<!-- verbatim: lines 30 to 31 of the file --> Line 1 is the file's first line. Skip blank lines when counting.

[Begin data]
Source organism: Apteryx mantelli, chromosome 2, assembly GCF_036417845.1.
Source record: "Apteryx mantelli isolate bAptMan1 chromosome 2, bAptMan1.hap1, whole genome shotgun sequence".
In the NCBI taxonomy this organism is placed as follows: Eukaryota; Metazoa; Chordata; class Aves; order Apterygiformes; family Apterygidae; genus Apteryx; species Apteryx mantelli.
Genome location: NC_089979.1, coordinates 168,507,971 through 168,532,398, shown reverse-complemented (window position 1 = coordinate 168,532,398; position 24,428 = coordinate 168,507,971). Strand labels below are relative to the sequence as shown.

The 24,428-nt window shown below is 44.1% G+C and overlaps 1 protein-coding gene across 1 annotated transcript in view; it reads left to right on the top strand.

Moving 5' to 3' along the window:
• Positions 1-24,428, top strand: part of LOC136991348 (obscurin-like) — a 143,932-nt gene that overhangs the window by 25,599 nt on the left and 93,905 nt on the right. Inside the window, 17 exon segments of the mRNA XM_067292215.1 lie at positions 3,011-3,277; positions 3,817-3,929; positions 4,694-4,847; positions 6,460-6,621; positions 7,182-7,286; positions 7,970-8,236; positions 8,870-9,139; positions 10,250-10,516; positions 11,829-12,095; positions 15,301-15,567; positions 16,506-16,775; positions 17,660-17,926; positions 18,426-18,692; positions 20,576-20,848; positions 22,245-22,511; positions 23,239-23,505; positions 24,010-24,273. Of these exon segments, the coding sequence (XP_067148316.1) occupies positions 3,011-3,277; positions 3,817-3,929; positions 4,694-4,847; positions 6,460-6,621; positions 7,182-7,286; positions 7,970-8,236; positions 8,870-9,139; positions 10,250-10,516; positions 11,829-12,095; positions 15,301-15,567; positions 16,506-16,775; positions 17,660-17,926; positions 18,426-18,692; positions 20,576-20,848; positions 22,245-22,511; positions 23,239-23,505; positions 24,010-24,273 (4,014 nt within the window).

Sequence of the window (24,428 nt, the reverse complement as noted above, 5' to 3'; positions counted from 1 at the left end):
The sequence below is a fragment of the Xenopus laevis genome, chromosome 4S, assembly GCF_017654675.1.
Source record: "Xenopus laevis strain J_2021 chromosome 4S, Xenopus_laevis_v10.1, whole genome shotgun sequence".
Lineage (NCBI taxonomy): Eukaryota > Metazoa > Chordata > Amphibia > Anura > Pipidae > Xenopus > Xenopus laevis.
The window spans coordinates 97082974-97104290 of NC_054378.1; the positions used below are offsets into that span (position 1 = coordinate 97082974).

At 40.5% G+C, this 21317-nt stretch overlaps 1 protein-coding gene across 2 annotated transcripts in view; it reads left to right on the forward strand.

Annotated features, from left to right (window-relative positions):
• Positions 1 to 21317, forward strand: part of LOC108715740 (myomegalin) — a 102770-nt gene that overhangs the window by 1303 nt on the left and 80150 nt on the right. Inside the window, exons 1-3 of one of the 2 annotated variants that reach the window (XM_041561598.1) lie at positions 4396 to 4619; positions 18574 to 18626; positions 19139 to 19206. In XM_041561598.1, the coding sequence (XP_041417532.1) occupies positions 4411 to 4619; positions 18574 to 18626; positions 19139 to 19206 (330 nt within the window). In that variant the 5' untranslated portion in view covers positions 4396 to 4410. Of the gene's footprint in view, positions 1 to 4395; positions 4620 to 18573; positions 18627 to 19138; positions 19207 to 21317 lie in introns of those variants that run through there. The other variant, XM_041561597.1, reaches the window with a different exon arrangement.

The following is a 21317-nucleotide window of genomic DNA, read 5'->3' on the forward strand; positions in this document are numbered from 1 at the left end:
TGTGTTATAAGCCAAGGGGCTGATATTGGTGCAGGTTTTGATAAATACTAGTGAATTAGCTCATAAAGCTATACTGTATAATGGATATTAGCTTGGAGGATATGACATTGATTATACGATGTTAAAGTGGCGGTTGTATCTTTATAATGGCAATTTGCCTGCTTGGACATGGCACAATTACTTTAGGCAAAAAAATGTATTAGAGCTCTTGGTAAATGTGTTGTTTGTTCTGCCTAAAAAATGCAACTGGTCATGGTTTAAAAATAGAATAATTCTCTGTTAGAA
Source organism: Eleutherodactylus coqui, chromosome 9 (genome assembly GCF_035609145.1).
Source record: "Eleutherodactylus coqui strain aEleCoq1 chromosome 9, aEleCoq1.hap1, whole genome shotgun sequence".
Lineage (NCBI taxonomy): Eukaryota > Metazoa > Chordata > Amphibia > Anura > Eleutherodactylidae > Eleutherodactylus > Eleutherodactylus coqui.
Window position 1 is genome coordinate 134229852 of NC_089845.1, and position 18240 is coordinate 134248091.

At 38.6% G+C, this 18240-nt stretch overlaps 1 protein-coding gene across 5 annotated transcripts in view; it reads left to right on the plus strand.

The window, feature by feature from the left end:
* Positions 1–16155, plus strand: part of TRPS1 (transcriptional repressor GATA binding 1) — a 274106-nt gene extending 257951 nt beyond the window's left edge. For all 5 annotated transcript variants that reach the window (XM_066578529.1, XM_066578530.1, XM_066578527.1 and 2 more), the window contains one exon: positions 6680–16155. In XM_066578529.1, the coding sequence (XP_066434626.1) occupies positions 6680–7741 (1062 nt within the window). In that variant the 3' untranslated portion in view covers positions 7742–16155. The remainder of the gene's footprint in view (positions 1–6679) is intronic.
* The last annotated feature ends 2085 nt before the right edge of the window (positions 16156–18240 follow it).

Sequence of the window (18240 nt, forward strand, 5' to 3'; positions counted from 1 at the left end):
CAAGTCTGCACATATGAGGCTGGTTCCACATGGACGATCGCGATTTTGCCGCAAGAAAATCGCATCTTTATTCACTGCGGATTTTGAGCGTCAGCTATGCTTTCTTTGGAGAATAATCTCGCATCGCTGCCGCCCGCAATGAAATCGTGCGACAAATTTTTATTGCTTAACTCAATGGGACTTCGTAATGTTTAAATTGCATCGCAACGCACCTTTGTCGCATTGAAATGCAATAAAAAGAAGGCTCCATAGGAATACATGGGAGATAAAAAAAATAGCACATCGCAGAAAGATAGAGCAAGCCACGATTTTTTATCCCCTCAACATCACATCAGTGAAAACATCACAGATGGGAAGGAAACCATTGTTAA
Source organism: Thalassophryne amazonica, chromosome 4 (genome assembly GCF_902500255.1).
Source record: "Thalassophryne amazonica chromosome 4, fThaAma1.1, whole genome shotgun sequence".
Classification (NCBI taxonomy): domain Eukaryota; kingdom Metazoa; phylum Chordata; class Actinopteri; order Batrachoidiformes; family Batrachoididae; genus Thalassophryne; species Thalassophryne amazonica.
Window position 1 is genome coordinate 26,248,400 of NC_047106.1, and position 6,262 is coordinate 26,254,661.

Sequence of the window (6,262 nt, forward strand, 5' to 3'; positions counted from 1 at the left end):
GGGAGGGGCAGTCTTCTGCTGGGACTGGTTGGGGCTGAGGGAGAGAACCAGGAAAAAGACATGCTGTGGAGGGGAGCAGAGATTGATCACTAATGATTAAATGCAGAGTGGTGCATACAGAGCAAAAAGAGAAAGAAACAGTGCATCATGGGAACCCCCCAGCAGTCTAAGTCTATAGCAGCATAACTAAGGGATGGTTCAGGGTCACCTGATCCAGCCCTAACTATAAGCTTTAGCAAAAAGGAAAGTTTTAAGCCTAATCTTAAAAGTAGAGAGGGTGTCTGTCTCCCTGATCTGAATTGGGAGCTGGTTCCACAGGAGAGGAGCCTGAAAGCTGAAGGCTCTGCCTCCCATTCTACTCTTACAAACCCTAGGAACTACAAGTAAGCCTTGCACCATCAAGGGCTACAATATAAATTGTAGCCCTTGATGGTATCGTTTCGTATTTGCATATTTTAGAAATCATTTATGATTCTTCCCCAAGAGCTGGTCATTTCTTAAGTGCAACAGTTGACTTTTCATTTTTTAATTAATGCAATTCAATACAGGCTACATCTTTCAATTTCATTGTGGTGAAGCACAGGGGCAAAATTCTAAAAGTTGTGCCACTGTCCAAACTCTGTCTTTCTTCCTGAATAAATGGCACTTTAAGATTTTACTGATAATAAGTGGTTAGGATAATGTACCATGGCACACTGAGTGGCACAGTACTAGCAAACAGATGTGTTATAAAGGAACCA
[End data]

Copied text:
Classification (NCBI taxonomy): domain Eukaryota; kingdom Metazoa; phylum Chordata; class Actinopteri; order Batrachoidiformes; family Batrachoididae; genus Thalassophryne; species Thalassophryne amazonica.
Window position 1 is genome coordinate 26,248,400 of NC_047106.1, and position 6,262 is coordinate 26,254,661.